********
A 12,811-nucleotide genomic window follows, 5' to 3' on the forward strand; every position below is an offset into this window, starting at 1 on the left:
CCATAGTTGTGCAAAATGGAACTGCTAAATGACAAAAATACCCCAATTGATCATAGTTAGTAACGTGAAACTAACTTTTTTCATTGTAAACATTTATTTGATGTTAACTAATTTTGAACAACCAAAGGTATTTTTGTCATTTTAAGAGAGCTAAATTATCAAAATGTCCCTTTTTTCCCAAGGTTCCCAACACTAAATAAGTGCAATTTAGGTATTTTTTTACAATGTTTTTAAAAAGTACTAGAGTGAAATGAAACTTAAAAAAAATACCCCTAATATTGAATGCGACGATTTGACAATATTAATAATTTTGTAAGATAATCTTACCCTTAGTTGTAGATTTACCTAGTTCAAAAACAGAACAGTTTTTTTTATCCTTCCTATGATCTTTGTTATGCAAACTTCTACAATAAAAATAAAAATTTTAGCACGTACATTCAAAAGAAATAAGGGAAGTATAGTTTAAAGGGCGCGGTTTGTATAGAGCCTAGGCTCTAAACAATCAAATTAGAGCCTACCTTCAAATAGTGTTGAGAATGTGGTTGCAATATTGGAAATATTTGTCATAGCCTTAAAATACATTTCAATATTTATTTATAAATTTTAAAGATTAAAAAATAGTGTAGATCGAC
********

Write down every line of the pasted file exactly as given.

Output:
A 12,811-nucleotide genomic window follows, 5' to 3' on the forward strand; every position below is an offset into this window, starting at 1 on the left:
CCATAGTTGTGCAAAATGGAACTGCTAAATGACAAAAATACCCCAATTGATCATAGTTAGTAACGTGAAACTAACTTTTTTCATTGTAAACATTTATTTGATGTTAACTAATTTTGAACAACCAAAGGTATTTTTGTCATTTTAAGAGAGCTAAATTATCAAAATGTCCCTTTTTTCCCAAGGTTCCCAACACTAAATAAGTGCAATTTAGGTATTTTTTTACAATGTTTTTAAAAAGTACTAGAGTGAAATGAAACTTAAAAAAAATACCCCTAATATTGAATGCGACGATTTGACAATATTAATAATTTTGTAAGATAATCTTACCCTTAGTTGTAGATTTACCTAGTTCAAAAACAGAACAGTTTTTTTTATCCTTCCTATGATCTTTGTTATGCAAACTTCTACAATAAAAATAAAAATTTTAGCACGTACATTCAAAAGAAATAAGGGAAGTATAGTTTAAAGGGCGCGGTTTGTATAGAGCCTAGGCTCTAAACAATCAAATTAGAGCCTACCTTCAAATAGTGTTGAGAATGTGGTTGCAATATTGGAAATATTTGTCATAGCCTTAAAATACATTTCAATATTTATTTATAAATTTTAAAGATTAAAAAATAGTGTAGATCGAC